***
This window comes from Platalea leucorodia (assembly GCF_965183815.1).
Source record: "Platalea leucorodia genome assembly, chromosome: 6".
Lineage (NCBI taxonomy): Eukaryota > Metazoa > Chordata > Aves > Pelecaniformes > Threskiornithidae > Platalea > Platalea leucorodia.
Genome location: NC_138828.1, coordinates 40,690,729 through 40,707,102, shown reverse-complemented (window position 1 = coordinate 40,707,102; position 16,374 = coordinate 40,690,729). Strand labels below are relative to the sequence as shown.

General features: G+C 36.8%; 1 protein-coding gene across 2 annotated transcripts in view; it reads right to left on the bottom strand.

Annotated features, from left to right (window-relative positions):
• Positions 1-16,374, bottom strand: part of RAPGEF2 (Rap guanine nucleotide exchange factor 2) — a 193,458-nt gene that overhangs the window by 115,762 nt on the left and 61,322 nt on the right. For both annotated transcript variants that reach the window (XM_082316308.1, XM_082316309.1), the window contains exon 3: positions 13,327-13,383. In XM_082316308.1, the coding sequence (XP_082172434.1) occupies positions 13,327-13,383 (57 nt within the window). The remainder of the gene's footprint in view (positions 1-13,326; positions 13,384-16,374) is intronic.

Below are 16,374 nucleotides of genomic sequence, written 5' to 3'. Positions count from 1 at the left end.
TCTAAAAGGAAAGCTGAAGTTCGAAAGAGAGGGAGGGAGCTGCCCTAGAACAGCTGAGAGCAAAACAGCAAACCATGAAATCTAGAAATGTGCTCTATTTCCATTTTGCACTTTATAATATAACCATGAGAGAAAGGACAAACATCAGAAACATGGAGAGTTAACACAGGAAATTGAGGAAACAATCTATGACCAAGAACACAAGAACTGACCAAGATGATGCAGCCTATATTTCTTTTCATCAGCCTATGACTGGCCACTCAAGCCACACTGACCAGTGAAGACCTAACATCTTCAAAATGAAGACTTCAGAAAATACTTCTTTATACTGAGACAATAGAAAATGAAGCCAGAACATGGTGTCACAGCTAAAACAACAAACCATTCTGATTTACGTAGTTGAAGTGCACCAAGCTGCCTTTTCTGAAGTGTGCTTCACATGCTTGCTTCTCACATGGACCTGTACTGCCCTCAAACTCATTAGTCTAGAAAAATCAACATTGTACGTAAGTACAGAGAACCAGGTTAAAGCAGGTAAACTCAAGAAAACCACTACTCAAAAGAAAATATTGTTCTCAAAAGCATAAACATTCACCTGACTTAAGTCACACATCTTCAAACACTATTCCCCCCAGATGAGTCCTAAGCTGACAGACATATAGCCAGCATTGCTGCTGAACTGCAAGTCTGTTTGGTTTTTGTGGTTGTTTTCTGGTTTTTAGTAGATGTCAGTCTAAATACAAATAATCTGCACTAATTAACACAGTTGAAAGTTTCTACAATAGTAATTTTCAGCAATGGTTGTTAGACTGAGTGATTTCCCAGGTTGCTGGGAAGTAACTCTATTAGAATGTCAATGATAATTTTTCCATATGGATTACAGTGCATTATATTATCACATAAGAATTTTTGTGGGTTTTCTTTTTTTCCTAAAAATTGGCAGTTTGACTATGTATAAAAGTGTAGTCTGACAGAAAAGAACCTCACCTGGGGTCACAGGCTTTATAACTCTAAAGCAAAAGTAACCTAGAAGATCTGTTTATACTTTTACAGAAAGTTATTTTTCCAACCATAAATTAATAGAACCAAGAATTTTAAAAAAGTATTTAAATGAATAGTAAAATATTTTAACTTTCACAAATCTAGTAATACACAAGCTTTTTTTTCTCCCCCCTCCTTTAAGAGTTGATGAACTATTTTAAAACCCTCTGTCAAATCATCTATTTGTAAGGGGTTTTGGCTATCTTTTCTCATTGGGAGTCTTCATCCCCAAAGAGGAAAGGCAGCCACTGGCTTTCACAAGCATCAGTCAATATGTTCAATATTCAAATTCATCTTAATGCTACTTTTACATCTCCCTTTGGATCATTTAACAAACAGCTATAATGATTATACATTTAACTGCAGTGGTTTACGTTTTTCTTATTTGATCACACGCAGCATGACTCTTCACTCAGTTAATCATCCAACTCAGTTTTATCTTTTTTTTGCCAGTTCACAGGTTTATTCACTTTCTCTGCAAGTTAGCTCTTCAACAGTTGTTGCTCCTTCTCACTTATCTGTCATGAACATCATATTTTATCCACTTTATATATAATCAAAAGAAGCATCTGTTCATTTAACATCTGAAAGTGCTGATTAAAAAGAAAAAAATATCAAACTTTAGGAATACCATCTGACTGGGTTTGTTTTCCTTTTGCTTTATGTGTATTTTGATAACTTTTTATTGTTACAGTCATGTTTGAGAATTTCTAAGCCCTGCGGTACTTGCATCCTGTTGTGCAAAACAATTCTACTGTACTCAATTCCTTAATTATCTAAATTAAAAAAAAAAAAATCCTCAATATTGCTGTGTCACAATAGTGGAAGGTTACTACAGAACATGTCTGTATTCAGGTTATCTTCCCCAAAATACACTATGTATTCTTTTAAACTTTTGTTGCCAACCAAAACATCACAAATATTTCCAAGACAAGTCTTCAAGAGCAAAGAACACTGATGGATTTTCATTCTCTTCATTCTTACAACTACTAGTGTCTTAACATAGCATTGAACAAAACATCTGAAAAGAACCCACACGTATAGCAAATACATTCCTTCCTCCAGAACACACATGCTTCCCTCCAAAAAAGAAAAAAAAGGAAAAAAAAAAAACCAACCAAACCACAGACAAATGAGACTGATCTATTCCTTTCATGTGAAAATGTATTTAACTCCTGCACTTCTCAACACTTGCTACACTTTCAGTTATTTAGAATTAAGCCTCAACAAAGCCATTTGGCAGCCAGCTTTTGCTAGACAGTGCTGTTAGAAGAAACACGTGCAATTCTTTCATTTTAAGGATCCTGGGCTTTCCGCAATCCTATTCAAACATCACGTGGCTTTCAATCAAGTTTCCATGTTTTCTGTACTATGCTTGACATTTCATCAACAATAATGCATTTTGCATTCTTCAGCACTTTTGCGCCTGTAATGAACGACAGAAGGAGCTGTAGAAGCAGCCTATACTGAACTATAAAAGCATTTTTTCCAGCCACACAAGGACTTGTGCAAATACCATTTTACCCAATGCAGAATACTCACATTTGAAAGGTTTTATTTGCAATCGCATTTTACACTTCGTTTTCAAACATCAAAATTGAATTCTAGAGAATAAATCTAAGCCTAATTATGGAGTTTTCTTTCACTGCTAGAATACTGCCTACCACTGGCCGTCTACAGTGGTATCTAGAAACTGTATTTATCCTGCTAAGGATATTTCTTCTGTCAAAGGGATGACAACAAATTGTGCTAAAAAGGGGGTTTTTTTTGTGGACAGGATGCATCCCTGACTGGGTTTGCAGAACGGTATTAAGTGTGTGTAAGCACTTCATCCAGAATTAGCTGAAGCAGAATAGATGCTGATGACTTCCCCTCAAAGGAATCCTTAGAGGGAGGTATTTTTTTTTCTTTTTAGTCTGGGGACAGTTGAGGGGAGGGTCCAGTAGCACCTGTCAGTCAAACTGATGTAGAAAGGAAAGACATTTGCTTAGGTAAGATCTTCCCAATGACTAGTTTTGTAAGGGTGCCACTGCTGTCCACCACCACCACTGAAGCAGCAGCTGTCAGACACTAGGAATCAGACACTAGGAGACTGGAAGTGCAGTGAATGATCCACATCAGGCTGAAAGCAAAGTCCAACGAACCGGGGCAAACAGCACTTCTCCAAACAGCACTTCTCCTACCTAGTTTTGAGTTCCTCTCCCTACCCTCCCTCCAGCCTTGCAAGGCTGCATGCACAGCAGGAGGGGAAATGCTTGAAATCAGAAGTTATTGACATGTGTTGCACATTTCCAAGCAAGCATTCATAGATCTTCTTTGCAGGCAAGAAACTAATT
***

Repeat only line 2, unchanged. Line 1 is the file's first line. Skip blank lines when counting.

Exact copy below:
Source record: "Platalea leucorodia genome assembly, chromosome: 6".